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(1) A Bavarian Order, founded in 1721 by Elector Joseph Clemens of Cologne, Duke of Bavaria, and confirmed by Maximilian Joseph, King of Bavaria, 11 September 1808. Pius VII, 5 Feb. 1802 granted to priests decorated with this order all the privileges of domestic prelates. Under Louis I it was made an order of merit (1837), and under Otto I was reorganized (1887).
(2) An order founded in 1469 by Louis XI, the chief military order of France until the institution of the Knights of the Holy Ghost, after which the two together formed the ordres du roi, the reception of the cross of the former being made a condition to membership in the other. After the Revolution the order was revived, in 1816, as a distinction to be conferred on those who had accomplished notable work in art or science or who had performed extraordinary services for the state. In 1825 there was a solemn reception into the ordres du roi, which did not, however, survive the Revolution of 1830.
(3) Knights of St. Michael's Wing, founded in the Cistercian monastery of Alcobaza about 1171, by Alfonzo I, King of Portugal, in commemoration of victory over the Moors, in which, according to tradition, he was assisted by St. Michael in person. The knights were placed under the jurisdiction of Abbot of Alcobaza and were pledged to recite the same prayers as the Cistercian lay brothers. The order was in existence but a short time.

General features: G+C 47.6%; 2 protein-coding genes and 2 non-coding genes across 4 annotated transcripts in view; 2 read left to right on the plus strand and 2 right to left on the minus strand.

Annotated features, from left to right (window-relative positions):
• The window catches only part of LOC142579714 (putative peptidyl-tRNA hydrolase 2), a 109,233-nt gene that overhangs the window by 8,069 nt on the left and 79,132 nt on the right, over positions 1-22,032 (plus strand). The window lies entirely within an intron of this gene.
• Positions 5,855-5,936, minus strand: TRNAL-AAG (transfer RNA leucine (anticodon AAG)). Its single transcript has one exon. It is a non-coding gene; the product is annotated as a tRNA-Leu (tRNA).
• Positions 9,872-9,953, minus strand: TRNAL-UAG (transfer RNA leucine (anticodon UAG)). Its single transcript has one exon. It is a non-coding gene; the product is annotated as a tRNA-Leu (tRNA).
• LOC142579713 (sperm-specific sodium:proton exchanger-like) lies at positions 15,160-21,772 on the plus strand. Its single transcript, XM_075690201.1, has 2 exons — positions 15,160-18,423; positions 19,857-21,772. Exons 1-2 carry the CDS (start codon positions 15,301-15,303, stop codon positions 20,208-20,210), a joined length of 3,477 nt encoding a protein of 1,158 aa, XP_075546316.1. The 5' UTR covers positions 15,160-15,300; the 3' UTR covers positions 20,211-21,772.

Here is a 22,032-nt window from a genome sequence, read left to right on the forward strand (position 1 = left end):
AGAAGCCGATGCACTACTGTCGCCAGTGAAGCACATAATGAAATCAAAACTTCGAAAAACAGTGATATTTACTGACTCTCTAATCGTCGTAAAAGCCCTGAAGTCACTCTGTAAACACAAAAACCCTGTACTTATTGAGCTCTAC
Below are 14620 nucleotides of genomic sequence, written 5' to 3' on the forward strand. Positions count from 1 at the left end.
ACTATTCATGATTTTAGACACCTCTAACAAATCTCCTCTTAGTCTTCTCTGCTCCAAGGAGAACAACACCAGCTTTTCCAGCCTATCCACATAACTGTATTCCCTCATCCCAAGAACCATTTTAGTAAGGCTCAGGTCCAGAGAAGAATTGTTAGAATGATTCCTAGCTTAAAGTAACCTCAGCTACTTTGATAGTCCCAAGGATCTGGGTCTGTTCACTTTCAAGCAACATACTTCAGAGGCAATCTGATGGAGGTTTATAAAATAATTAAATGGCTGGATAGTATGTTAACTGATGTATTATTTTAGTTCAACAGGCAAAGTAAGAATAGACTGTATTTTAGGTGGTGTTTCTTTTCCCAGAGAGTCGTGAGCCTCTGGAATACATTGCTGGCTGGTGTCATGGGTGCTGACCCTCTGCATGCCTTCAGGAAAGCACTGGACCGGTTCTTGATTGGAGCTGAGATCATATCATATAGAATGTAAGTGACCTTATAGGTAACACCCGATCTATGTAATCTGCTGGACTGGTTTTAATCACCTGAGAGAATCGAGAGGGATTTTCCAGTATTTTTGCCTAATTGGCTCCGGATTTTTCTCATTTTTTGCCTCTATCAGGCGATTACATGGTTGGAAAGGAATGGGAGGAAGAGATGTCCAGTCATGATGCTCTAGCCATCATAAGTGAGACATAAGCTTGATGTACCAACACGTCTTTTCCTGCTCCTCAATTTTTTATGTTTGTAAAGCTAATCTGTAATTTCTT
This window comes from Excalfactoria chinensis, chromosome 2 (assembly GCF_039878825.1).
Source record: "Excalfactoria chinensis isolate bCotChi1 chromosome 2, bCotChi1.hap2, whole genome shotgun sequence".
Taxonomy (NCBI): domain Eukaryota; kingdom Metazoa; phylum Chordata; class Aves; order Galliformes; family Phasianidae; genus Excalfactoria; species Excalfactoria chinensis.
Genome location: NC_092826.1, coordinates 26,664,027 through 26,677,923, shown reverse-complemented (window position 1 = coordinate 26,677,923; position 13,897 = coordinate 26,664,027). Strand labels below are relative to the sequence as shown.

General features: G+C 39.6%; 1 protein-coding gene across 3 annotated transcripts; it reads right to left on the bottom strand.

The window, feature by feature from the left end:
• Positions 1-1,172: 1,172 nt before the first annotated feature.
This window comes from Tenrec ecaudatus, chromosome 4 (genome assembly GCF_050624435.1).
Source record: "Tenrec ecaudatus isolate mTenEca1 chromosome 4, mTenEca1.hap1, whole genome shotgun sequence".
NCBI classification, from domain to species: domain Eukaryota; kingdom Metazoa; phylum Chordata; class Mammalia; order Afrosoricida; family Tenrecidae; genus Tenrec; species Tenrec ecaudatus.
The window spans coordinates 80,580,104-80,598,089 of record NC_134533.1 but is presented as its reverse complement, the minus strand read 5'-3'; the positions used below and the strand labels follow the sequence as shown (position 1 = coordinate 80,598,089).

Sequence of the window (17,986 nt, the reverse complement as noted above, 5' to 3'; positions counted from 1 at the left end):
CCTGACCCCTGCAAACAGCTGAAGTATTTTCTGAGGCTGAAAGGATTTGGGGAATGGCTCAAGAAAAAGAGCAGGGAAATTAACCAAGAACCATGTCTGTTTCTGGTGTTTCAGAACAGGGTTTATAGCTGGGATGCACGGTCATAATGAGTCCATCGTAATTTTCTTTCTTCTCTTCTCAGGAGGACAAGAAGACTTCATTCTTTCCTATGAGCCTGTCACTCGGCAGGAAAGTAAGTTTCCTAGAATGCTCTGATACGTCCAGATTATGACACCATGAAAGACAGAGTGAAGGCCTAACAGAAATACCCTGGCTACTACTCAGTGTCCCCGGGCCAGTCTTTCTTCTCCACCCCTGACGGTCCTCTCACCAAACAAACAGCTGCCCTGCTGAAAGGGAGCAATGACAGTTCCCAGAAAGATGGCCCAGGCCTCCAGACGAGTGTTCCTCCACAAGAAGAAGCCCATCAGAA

APA citation. (1911). Military Orders of St. Michael. In The Catholic Encyclopedia. New York: Robert Appleton Company. http://www.newadvent.org/cathen/10272a.htm
MLA citation. "Military Orders of St. Michael." The Catholic Encyclopedia. Vol. 10. New York: Robert Appleton Company, 1911. <http://www.newadvent.org/cathen/10272a.htm>.
Transcription. This article was transcribed for New Advent by Joseph P. Thomas. Dedicated to Mr. Michael Poovathumkal.
Ecclesiastical approbation. Nihil Obstat. October 1, 1911. Remy Lafort, S.T.D., Censor. Imprimatur. +John Cardinal Farley, Archbishop of New York.
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